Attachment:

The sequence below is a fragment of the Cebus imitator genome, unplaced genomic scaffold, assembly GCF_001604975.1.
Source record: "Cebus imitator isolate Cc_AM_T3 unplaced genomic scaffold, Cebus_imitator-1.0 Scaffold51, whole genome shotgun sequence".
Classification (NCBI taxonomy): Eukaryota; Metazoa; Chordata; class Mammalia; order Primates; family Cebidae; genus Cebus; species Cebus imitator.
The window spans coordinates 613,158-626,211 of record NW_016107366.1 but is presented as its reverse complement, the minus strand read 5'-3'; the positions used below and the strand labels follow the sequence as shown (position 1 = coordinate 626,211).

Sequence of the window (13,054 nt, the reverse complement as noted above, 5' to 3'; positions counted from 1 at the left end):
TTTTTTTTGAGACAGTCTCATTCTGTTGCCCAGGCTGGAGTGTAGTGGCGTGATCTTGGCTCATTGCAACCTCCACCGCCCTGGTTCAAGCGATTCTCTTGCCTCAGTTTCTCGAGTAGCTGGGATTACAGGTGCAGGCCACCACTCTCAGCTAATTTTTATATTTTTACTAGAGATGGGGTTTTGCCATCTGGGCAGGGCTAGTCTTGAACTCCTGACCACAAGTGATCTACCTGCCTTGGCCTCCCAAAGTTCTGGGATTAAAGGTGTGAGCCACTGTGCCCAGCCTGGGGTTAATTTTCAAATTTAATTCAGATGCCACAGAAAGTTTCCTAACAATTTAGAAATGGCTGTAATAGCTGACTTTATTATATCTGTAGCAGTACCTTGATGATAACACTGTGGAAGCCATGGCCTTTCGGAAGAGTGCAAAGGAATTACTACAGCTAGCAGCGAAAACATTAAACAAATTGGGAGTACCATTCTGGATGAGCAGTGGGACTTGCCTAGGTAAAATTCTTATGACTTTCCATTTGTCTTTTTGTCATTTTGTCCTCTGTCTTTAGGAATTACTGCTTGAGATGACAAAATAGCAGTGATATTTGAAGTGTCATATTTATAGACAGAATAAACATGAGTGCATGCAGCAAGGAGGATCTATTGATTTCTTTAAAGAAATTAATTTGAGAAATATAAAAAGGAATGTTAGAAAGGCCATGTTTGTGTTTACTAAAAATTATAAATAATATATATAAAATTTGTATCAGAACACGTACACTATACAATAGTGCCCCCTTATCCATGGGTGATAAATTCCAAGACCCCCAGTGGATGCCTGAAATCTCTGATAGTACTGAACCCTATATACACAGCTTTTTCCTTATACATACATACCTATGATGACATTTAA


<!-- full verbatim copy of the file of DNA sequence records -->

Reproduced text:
The sequence below is a fragment of the Cebus imitator genome, unplaced genomic scaffold, assembly GCF_001604975.1.
Source record: "Cebus imitator isolate Cc_AM_T3 unplaced genomic scaffold, Cebus_imitator-1.0 Scaffold51, whole genome shotgun sequence".
Classification (NCBI taxonomy): Eukaryota; Metazoa; Chordata; class Mammalia; order Primates; family Cebidae; genus Cebus; species Cebus imitator.
The window spans coordinates 613,158-626,211 of record NW_016107366.1 but is presented as its reverse complement, the minus strand read 5'-3'; the positions used below and the strand labels follow the sequence as shown (position 1 = coordinate 626,211).

Sequence of the window (13,054 nt, the reverse complement as noted above, 5' to 3'; positions counted from 1 at the left end):
TTTTTTTTGAGACAGTCTCATTCTGTTGCCCAGGCTGGAGTGTAGTGGCGTGATCTTGGCTCATTGCAACCTCCACCGCCCTGGTTCAAGCGATTCTCTTGCCTCAGTTTCTCGAGTAGCTGGGATTACAGGTGCAGGCCACCACTCTCAGCTAATTTTTATATTTTTACTAGAGATGGGGTTTTGCCATCTGGGCAGGGCTAGTCTTGAACTCCTGACCACAAGTGATCTACCTGCCTTGGCCTCCCAAAGTTCTGGGATTAAAGGTGTGAGCCACTGTGCCCAGCCTGGGGTTAATTTTCAAATTTAATTCAGATGCCACAGAAAGTTTCCTAACAATTTAGAAATGGCTGTAATAGCTGACTTTATTATATCTGTAGCAGTACCTTGATGATAACACTGTGGAAGCCATGGCCTTTCGGAAGAGTGCAAAGGAATTACTACAGCTAGCAGCGAAAACATTAAACAAATTGGGAGTACCATTCTGGATGAGCAGTGGGACTTGCCTAGGTAAAATTCTTATGACTTTCCATTTGTCTTTTTGTCATTTTGTCCTCTGTCTTTAGGAATTACTGCTTGAGATGACAAAATAGCAGTGATATTTGAAGTGTCATATTTATAGACAGAATAAACATGAGTGCATGCAGCAAGGAGGATCTATTGATTTCTTTAAAGAAATTAATTTGAGAAATATAAAAAGGAATGTTAGAAAGGCCATGTTTGTGTTTACTAAAAATTATAAATAATATATATAAAATTTGTATCAGAACACGTACACTATACAATAGTGCCCCCTTATCCATGGGTGATAAATTCCAAGACCCCCAGTGGATGCCTGAAATCTCTGATAGTACTGAACCCTATATACACAGCTTTTTCCTTATACATACATACCTATGATGACATTTAA